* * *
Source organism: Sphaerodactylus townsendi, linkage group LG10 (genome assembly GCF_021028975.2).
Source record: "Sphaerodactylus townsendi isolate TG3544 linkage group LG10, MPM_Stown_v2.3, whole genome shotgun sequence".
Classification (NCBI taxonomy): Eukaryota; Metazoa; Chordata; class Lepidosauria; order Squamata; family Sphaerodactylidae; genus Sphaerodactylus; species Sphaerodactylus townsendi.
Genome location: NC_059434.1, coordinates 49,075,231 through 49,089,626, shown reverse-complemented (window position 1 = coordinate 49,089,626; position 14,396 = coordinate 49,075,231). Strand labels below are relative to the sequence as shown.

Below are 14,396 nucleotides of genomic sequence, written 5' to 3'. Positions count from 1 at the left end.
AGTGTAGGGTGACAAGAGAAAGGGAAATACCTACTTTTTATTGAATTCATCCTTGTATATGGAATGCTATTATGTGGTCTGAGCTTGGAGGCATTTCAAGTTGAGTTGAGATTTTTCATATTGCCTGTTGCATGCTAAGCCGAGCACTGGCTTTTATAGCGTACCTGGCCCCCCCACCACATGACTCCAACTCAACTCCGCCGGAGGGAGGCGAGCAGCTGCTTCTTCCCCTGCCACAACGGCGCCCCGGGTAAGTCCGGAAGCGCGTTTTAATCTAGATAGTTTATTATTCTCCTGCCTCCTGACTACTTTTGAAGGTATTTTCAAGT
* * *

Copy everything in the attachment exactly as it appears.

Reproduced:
Source organism: Sphaerodactylus townsendi, linkage group LG10 (genome assembly GCF_021028975.2).
Source record: "Sphaerodactylus townsendi isolate TG3544 linkage group LG10, MPM_Stown_v2.3, whole genome shotgun sequence".
Classification (NCBI taxonomy): Eukaryota; Metazoa; Chordata; class Lepidosauria; order Squamata; family Sphaerodactylidae; genus Sphaerodactylus; species Sphaerodactylus townsendi.
Genome location: NC_059434.1, coordinates 49,075,231 through 49,089,626, shown reverse-complemented (window position 1 = coordinate 49,089,626; position 14,396 = coordinate 49,075,231). Strand labels below are relative to the sequence as shown.

Below are 14,396 nucleotides of genomic sequence, written 5' to 3'. Positions count from 1 at the left end.
AGTGTAGGGTGACAAGAGAAAGGGAAATACCTACTTTTTATTGAATTCATCCTTGTATATGGAATGCTATTATGTGGTCTGAGCTTGGAGGCATTTCAAGTTGAGTTGAGATTTTTCATATTGCCTGTTGCATGCTAAGCCGAGCACTGGCTTTTATAGCGTACCTGGCCCCCCCACCACATGACTCCAACTCAACTCCGCCGGAGGGAGGCGAGCAGCTGCTTCTTCCCCTGCCACAACGGCGCCCCGGGTAAGTCCGGAAGCGCGTTTTAATCTAGATAGTTTATTATTCTCCTGCCTCCTGACTACTTTTGAAGGTATTTTCAAGT